Republicans in the Iowa House have passed a bill that would change the collective bargaining process for teachers and other school employees.
Under current law when there’s a stalemate in negotiations, an arbitrator is called in and must choose the final offer from either labor or from management. The bill would allow an arbitrator to reject both sides and choose some middle ground. Representative Greg Forristall, a Republican from Macedonia, said giving an arbitrator more freedom makes sense.
“It simply means that the award can be within the scope of reality,” Forristall said to close the debate, “so if the employer is offering one percent and the union is demanding nine percent, the arbitrator can choose something that is real.”
Republicans argued the current system stacks the deck against taxpayers and there should be no expectation that teachers get a raise every year. Union groups are staunchly opposed to the bill and it is unlikely to even be considered in the Democratically-led Iowa Senate.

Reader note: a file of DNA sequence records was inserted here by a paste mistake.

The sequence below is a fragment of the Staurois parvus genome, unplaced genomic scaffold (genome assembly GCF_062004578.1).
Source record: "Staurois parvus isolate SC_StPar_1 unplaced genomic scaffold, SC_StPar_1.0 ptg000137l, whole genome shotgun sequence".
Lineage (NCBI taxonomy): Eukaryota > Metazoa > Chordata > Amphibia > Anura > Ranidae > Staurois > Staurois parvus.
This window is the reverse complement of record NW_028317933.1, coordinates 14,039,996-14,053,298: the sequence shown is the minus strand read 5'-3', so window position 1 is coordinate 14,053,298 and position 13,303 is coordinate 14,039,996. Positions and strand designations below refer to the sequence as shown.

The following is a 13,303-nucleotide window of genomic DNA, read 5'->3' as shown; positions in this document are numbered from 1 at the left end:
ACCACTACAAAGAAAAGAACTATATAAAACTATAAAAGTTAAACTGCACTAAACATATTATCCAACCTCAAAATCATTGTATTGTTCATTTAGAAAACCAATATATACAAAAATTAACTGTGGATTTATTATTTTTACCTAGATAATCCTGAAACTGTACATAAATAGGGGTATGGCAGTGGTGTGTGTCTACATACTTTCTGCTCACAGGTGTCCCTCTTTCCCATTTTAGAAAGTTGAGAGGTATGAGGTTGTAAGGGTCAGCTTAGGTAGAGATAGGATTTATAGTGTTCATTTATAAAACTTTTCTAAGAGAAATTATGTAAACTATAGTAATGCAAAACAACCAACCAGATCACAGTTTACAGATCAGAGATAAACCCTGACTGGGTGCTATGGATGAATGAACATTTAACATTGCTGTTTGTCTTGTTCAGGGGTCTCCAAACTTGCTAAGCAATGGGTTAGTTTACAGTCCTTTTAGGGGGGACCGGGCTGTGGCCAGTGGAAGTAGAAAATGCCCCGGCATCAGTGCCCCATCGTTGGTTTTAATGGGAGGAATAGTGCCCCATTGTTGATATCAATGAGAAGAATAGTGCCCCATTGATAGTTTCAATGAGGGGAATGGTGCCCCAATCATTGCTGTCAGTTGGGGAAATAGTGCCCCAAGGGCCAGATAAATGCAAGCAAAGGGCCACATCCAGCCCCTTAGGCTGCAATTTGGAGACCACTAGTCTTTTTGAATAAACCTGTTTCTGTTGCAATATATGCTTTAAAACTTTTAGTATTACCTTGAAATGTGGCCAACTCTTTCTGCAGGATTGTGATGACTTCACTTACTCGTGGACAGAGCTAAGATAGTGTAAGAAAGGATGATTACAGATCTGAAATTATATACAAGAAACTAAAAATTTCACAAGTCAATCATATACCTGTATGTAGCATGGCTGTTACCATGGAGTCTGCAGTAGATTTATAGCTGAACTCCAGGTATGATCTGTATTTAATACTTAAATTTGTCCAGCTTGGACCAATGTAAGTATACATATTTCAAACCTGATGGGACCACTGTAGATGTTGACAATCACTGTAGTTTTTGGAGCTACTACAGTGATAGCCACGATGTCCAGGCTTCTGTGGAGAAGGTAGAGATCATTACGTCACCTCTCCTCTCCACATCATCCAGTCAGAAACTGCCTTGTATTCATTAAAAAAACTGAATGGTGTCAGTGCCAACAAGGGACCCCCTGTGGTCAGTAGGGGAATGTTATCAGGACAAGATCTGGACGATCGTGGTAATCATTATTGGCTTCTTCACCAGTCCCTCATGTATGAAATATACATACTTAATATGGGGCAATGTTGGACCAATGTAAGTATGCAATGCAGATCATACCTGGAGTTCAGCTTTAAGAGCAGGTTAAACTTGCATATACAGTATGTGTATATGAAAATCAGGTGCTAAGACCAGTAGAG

“This bill is a continuation of the Republican attack on our children and their education,” Smith said near the end of debate on the legislation. “It’s a smoke-screen for the real issue.”
That real issue, Smith and other Democrats said, is a reluctance among Republicans to forward more state support to Iowa’s public schools. Legislators are still squabbling over how much state aid will be spent in the school year that begins this fall, plus they have failed to resolve the dilemma over the actual date when school may start in August.
The debate in the House on teacher contract negotiations lasted more than nine hours and stretched over two days, concluding just after noon today.